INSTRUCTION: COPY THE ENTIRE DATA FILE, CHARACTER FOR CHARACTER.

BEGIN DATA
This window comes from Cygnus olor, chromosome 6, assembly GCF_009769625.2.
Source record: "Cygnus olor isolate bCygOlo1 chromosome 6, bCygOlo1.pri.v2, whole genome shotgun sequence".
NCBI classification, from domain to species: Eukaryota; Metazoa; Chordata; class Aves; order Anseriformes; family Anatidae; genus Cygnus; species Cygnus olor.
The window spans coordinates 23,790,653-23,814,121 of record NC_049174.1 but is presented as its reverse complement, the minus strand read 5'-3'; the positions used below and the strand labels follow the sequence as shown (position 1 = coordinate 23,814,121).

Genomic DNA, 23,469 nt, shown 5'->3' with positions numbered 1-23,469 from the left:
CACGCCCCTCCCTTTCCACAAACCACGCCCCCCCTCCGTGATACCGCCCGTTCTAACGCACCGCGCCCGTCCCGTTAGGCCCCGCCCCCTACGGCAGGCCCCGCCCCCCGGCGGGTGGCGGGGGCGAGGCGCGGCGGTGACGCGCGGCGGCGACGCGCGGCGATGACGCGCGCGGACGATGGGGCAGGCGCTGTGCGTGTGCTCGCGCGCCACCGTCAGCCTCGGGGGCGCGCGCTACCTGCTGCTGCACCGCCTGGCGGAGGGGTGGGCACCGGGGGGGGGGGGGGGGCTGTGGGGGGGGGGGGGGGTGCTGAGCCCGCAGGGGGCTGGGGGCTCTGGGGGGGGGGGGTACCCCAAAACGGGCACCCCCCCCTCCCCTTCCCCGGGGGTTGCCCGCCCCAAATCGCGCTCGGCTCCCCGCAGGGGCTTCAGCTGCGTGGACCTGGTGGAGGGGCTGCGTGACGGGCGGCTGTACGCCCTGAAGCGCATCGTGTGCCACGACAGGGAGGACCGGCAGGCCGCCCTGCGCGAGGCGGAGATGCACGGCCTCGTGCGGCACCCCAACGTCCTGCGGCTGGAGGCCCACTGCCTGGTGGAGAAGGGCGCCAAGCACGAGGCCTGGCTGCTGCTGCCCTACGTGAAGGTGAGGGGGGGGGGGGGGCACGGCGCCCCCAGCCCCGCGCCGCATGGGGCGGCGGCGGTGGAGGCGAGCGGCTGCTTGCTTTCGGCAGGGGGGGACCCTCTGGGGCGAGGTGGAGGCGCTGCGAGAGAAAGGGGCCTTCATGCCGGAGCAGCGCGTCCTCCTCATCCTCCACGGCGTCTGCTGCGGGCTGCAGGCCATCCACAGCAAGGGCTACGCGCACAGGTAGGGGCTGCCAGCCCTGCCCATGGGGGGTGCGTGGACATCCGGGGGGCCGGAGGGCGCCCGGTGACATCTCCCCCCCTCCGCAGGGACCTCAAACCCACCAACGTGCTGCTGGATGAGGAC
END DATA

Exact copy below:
This window comes from Cygnus olor, chromosome 6, assembly GCF_009769625.2.
Source record: "Cygnus olor isolate bCygOlo1 chromosome 6, bCygOlo1.pri.v2, whole genome shotgun sequence".
NCBI classification, from domain to species: Eukaryota; Metazoa; Chordata; class Aves; order Anseriformes; family Anatidae; genus Cygnus; species Cygnus olor.
The window spans coordinates 23,790,653-23,814,121 of record NC_049174.1 but is presented as its reverse complement, the minus strand read 5'-3'; the positions used below and the strand labels follow the sequence as shown (position 1 = coordinate 23,814,121).

Genomic DNA, 23,469 nt, shown 5'->3' with positions numbered 1-23,469 from the left:
CACGCCCCTCCCTTTCCACAAACCACGCCCCCCCTCCGTGATACCGCCCGTTCTAACGCACCGCGCCCGTCCCGTTAGGCCCCGCCCCCTACGGCAGGCCCCGCCCCCCGGCGGGTGGCGGGGGCGAGGCGCGGCGGTGACGCGCGGCGGCGACGCGCGGCGATGACGCGCGCGGACGATGGGGCAGGCGCTGTGCGTGTGCTCGCGCGCCACCGTCAGCCTCGGGGGCGCGCGCTACCTGCTGCTGCACCGCCTGGCGGAGGGGTGGGCACCGGGGGGGGGGGGGGGGCTGTGGGGGGGGGGGGGGGTGCTGAGCCCGCAGGGGGCTGGGGGCTCTGGGGGGGGGGGGTACCCCAAAACGGGCACCCCCCCCTCCCCTTCCCCGGGGGTTGCCCGCCCCAAATCGCGCTCGGCTCCCCGCAGGGGCTTCAGCTGCGTGGACCTGGTGGAGGGGCTGCGTGACGGGCGGCTGTACGCCCTGAAGCGCATCGTGTGCCACGACAGGGAGGACCGGCAGGCCGCCCTGCGCGAGGCGGAGATGCACGGCCTCGTGCGGCACCCCAACGTCCTGCGGCTGGAGGCCCACTGCCTGGTGGAGAAGGGCGCCAAGCACGAGGCCTGGCTGCTGCTGCCCTACGTGAAGGTGAGGGGGGGGGGGGGGCACGGCGCCCCCAGCCCCGCGCCGCATGGGGCGGCGGCGGTGGAGGCGAGCGGCTGCTTGCTTTCGGCAGGGGGGGACCCTCTGGGGCGAGGTGGAGGCGCTGCGAGAGAAAGGGGCCTTCATGCCGGAGCAGCGCGTCCTCCTCATCCTCCACGGCGTCTGCTGCGGGCTGCAGGCCATCCACAGCAAGGGCTACGCGCACAGGTAGGGGCTGCCAGCCCTGCCCATGGGGGGTGCGTGGACATCCGGGGGGCCGGAGGGCGCCCGGTGACATCTCCCCCCCTCCGCAGGGACCTCAAACCCACCAACGTGCTGCTGGATGAGGAC